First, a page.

Kevin Sorbo thinks the story will strike a chord with diverse audiences. "I think this is a very interesting time for this movie to come out," Kevin Sorbo comments. "In the wake of movies like The Blind Side, we've seen that people want more positive types of movies, to balance everything that's going on in the world. This movie truly has that. I think audience will come out of this movie with a feeling of triumph about life and knowing that there's hope out there."

Lorraine Nicholson, daughter of acting legend Jack Nicholson and a rising young talent in her own right (The Princess Diaries 2, Click, World's Greatest Dad) was equally excited to play Alana, Bethany Hamilton's long-time best friend and fellow surfer, who has to face her own fears and guilt in the wake of Bethany Hamilton's shark attack.

"I spent a lot of time with the real Alana," Lorraine Nicholson notes. "She's an amazing surfer and also a very sweet person. She has such a chill personality with a really optimistic outlook, which I think was so important because in some ways what happened to her is as traumatic as what happened to Bethany Hamilton."

Like the rest of the cast, Lorraine Nicholson found Soul Surfer to be a movie-making experience unlike any other. "The exciting thing to me is that it's about the resiliency of the human spirit," she concludes.

Sean McNamara worked closely with the whole cast to develop what he calls the "intimate circle" that created a safe zone for Bethany Hamilton to explore all that might be possible in her life after the attack. "In the beginning, I brought people together in a casual way. We talked a lot and got to know each other rather than jumping into formal rehearsal," he explains. "It was really about bonding before a single line was ever read. That time together was so important. We had incredibly talented actors, but we couldn't have predicted that we would be blessed with such terrific chemistry."

On The Waves: Shooting Soul Surfer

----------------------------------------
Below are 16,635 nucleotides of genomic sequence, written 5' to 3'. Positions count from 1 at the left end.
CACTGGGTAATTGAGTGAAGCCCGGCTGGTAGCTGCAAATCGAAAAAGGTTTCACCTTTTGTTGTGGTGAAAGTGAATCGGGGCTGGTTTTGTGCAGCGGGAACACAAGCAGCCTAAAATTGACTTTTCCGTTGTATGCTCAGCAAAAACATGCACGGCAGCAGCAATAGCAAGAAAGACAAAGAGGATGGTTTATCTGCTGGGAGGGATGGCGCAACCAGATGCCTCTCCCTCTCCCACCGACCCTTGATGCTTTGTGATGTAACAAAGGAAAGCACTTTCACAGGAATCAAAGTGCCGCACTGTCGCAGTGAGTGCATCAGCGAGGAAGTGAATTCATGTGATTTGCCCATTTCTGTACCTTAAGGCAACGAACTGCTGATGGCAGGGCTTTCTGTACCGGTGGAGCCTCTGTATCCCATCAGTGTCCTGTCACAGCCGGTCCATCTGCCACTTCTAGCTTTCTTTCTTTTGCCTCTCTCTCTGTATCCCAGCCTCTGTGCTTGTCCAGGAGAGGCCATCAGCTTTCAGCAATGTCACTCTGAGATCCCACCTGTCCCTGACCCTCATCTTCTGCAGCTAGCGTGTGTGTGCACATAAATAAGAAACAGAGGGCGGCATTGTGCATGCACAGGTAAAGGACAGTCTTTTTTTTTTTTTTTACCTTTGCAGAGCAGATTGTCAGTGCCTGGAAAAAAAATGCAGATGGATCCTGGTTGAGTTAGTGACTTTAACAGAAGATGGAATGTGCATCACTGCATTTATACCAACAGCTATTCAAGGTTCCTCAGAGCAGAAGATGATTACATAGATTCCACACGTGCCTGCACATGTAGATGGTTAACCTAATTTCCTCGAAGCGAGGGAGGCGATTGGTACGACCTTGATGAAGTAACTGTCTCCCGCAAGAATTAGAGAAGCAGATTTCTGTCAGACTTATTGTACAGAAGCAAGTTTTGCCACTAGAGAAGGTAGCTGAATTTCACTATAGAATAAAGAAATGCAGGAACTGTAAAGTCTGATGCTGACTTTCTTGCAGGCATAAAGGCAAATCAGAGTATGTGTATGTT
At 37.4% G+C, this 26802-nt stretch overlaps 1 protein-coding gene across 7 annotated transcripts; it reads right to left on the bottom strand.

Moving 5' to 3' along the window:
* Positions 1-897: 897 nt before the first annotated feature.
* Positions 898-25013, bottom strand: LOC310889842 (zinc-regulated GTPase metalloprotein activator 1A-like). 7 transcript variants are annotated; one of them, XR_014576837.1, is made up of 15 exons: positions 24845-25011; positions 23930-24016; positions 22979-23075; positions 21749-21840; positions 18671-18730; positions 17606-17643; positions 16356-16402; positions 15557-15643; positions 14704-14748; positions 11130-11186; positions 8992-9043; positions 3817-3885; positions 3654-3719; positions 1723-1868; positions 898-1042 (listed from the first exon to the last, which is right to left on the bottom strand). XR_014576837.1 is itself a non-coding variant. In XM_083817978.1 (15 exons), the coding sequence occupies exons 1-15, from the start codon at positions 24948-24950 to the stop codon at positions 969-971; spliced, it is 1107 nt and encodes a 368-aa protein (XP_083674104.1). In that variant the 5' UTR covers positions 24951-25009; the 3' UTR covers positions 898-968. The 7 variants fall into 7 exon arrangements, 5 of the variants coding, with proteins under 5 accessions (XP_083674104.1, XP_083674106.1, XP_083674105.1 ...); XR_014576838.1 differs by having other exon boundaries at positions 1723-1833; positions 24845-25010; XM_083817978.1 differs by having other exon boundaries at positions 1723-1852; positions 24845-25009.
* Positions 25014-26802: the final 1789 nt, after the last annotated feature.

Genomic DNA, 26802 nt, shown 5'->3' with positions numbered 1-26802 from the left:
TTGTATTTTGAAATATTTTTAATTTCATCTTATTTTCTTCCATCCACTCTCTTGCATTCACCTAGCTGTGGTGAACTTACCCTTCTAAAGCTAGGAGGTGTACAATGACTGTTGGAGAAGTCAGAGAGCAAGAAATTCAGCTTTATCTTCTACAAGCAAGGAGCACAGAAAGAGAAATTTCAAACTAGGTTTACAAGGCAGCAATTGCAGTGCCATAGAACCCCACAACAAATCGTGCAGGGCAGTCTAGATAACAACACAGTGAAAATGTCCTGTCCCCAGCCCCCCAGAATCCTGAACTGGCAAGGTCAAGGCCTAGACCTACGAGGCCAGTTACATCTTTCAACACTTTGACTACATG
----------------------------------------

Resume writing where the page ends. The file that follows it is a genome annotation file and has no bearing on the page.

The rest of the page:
Adding to the stirring authenticity of Soul Surfer, Sean McNamara and the filmmaking team shot on location on the North Shores of Oahu and Kauai, the epicenters of Hawaiian big wave surfing, where the ocean is a way of life. Filming took place at such surf hotspots as Makaha, Waimea Bay, Sunset Beach and Turtle Bay Resort - many of the places Bethany Hamilton has been frequenting since she was old enough to stand up on a board.

To capture the look and feel of Bethany Hamilton's Hawaii, a place that seems to mirror her sunny, spunky, relaxed way of tackling life, the filmmakers got lots of input from the extended Hamilton family. In addition to Bethany Hamilton herself, Bethany Hamilton's parents, Tom and Cheri, her brothers, Tim and Noah, and sister-in-law Becky Baumgartner, who directed the 2007 short documentary film Heart of a Soul Surfer, all spent considerable time on set, ready to answer questions, big or small, about the personal details of their lives. The on-set presence of Hamilton's surf sponsor Rip Curl, which stood beside her in supporting her dreams, brought another element of Bethany Hamilton's real-world life to the film.

Collaborating with Sean McNamara to bring the mix of Bethany Hamilton's family life, teen life and life as an inspiration and continued threat on the surfing scene all to the screen, was a team that included director of photography John Leonetti, production designer Rusty Smith and costume designer Cathy James.

John Leonetti also oversaw the exhilarating surf footage captured by the movie's second unit, headed by Brian Keaulana and Greg Barnett, the award-winning water team and stunt coordinators behind the hit girl-surfing movie, Blue Crush. "When it came to the surfing, I wanted the audience to get a realistic feel for what it was like for Bethany Hamilton to be out there," says Sean McNamara. "We had a fantastic crew who all love and know surfing and they made that possible."

With cameras mounted on surfboards and jet skis, as well as on land, Brian Keualana and Greg Barnett were focused not only on in-the-moment realism but safety. "We approach water production like risk management," says Brian Keaulana. "You have to identify all the elements in play and all the hidden dangers -- reefs, strong currents, high surfs, cold, wind - and work with them, not against them."

This was especially true on Soul Surfer, because it was vital to Sean McNamara to be able to film the actors in action in the ocean, even though many of them were surf novices. "I felt you had to see Dennis Quaid and Helen Hunt out on the water," the director explains. "We used professional doubles for the bigger stunts, of course, but having the stars out there really added to the authenticity. The fact that I had such game actors willing to learn and put themselves in that position meant a lot to me. I think they trusted me because they know how much I love surfing."

At her request, Bethany Hamilton did a lot of her own surf stunts, although matching her willowy body with AnnaSophia Robb's took a variety of camera tricks that play with perspective. "It's amazing that we were able to match them up so well," muses Sean McNamara. "They are completely different sizes, and yet, somehow they were such mirrors to each other in other ways that it worked."